The German Entrepreneur Who Took the Clump out of Coffee
WHY YOU SHOULD CARE
Because this inventor transformed the way we drink our morning brew.
By Carly Stern
Melitta Bentz was tired of scrubbing residue from the pots she used to make her husband’s coffee, and she couldn’t get rid of the bitter taste. So the inventive hausfrau in Dresden, Germany, began tinkering with kitchen items, and eventually stumbled on her eureka moment when she used a nail to punch holes in the bottom of a brass pot. She ripped blotting paper from her son’s schoolbook, placed it in the punctured pot and added ground coffee, or so the legend goes. After pouring in boiling water and letting it drip through the grounds, Bentz sipped the filtered liquid and declared it sludge- and bitterness-free. Gefunden! The world had its first paper coffee filter.
Coffee lovers needed that breakthrough, notes Robert W. Thurston, managing director of the Oxford Coffee Co. and senior editor of Coffee: A Comprehensive Guide to the Bean, the Beverage and the Industry. Before Bentz, Thurston says, coffee drinkers boiled grounds in pots or used percolators. The boilers experimented with some decidedly oddball tactics to settle the grounds, including recipes with eggshells and fish skins. Others strained the java with cheesecloths or even socks.
Just as significant as the filter breakthrough were the progressive workplace policies that Bentz established.
Bentz wasted no time, securing a patent for her invention in June 1908. Her successful application was all the more remarkable given that Germany has one of the starkest gender gaps within the Patent Cooperation Treaty system. More than a century later, less than 20 percent of international patent applications filed by Germans include female inventors, according to a 2016 World Intellectual Property Organization report.
Six months after the patent, Bentz and her husband, Hugo, registered a company called Melitta and launched it with less than 100 pfennigs. A room in their apartment served as company headquarters. But success didn’t take long to find them, given Melitta’s relentless experimentation. In 1910, the filtration device won medals at the International Health Exhibition and the Saxon Innkeepers’ Association, according to the Melitta company’s official biography.
During a period when few women secured their own patents, let alone co-founded companies, and expectations were rigid surrounding traditional gender roles, Thurston considers it surprising that Bentz’s husband was so supportive. Most female business owners back then were widows who were strong enough to prevent other men in their lives from horning in on the action and pushing them aside. Still, Thurston isn’t surprised that the public was receptive to her idea. After German unification in 1871, innovation was thriving, and many Germans were starting businesses.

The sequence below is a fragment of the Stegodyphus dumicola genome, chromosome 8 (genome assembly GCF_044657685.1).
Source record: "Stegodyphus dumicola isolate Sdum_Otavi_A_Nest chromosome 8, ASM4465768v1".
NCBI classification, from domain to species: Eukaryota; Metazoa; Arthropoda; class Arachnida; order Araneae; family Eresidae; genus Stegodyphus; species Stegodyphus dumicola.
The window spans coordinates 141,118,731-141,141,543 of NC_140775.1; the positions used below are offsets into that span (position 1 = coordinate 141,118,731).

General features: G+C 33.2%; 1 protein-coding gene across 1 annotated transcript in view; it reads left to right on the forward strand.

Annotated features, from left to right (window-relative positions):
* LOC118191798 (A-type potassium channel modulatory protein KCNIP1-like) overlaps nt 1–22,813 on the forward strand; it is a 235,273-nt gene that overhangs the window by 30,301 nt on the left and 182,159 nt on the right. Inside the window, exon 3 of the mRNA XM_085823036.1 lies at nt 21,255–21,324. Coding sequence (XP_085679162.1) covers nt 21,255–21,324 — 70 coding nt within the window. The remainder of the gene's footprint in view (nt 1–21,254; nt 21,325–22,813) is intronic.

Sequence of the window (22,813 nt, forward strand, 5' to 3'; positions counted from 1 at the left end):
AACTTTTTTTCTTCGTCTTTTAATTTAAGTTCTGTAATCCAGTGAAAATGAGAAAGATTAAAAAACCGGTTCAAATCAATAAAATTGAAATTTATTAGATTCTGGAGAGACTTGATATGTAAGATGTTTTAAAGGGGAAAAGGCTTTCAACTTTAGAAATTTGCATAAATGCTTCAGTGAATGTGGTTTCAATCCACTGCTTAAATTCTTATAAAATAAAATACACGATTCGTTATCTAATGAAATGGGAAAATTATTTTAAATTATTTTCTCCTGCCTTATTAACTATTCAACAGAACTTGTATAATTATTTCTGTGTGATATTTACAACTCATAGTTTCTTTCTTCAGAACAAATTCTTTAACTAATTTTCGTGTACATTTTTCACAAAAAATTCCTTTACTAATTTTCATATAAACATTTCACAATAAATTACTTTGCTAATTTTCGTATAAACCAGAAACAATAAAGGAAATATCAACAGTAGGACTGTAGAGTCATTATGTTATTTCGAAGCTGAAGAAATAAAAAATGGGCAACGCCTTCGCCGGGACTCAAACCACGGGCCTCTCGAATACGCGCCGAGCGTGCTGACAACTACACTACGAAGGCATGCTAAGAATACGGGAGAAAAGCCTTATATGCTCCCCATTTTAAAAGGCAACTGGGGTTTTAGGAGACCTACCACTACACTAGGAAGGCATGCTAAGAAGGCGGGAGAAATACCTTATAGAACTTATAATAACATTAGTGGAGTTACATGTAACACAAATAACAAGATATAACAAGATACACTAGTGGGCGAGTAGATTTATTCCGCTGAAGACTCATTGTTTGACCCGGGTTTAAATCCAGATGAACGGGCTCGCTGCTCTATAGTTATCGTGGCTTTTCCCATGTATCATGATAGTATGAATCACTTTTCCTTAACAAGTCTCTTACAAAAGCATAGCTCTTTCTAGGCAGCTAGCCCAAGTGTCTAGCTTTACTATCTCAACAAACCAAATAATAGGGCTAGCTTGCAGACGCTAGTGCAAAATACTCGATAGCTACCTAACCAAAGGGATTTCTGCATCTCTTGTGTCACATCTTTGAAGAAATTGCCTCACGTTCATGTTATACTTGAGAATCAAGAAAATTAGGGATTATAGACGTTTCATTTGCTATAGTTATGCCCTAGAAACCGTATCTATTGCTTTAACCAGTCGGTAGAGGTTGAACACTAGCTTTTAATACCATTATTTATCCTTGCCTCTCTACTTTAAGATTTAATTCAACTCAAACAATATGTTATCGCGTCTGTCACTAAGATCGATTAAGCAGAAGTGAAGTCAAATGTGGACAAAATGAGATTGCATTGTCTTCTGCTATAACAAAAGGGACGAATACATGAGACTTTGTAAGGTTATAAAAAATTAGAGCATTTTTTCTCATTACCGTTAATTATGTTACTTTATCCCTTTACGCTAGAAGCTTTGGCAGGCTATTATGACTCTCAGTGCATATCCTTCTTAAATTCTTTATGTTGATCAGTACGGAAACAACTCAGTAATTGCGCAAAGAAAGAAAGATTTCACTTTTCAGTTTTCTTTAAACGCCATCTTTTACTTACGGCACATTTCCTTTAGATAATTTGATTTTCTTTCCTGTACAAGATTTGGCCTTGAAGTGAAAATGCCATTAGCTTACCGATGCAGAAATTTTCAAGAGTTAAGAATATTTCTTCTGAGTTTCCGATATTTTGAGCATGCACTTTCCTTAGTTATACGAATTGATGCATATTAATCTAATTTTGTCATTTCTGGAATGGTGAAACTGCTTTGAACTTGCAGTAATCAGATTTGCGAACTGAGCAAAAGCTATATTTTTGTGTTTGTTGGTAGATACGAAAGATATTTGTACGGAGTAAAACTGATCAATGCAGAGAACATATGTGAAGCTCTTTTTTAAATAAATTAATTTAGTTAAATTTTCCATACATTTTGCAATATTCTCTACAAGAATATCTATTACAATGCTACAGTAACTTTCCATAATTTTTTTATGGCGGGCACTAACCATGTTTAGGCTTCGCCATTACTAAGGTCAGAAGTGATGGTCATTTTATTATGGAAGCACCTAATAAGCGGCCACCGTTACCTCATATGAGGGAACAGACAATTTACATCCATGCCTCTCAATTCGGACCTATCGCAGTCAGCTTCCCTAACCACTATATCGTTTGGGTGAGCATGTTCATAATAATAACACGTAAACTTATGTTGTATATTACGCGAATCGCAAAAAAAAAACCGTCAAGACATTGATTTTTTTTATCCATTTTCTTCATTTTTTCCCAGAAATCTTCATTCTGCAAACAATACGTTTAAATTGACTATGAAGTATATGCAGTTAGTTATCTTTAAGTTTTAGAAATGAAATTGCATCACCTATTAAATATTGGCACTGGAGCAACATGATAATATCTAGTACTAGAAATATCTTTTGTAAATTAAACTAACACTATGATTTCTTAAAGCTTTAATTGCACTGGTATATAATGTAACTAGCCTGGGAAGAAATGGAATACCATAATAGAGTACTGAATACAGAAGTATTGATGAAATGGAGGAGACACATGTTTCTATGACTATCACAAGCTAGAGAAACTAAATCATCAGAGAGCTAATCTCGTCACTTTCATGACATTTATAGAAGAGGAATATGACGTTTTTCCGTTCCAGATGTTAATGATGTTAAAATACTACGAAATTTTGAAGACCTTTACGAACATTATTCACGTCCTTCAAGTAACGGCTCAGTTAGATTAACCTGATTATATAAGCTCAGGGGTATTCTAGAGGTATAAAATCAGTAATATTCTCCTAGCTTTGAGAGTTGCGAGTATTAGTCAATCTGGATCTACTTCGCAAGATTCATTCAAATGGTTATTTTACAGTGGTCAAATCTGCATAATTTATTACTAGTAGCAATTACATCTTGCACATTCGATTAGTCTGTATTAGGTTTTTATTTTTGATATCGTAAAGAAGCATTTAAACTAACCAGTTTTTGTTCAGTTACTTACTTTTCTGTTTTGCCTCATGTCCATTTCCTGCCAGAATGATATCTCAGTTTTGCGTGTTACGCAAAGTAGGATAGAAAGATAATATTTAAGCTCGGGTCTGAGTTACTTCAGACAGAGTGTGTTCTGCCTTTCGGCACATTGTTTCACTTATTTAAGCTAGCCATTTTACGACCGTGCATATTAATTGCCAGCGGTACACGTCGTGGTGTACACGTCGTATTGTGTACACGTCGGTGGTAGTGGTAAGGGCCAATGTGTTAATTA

Bentz continued to refine her filter design over successive decades and introduced additional household products to broaden the revenue stream. Company leadership stayed within the family for generations, and the international Melitta Group currently employs more than 3,000 people.
Just as significant as the filter breakthrough were the progressive workplace policies that Bentz established, starting in 1930 with Christmas bonuses. In the years that followed, the company offered 15 days of paid vacation per year, gave workers Saturdays as well as Sundays off and started a social fund for staffers in need called Melitta Aid. The company also offered anniversary bonuses, subsidized apartments and robust health insurance.
Although Melitta eventually took its filters worldwide, Thurston notes that it likely took a number of years for the product to match its European success elsewhere. World War I halted non-war innovations until 1918 — Hugo was drafted, and Melitta supported herself by selling cartons, according to the company biography — and the filter didn’t become popular in the U.S. until the 1920s, when once again the design was improved upon.
The simple filter’s appeal has extended beyond affordability to play an important role in the most recent coffee boom. The pour-over method is favored among high-end consumers, according to Nick Brown, editor of the online Daily Coffee News for Roast Magazine. It’s attractive to those who want to know where their coffee comes from and to control the brewing parameters, like temperature and the ratio of water to ground beans.
Though many caffeine lovers have never heard of Melitta Bentz, the green-and-red boxes of Melitta products line the shelves of countless grocery stores in the U.S. and elsewhere. “I think it’s going to be an enduring method for making coffee so long as coffee is able to exist on this planet,” Brown says.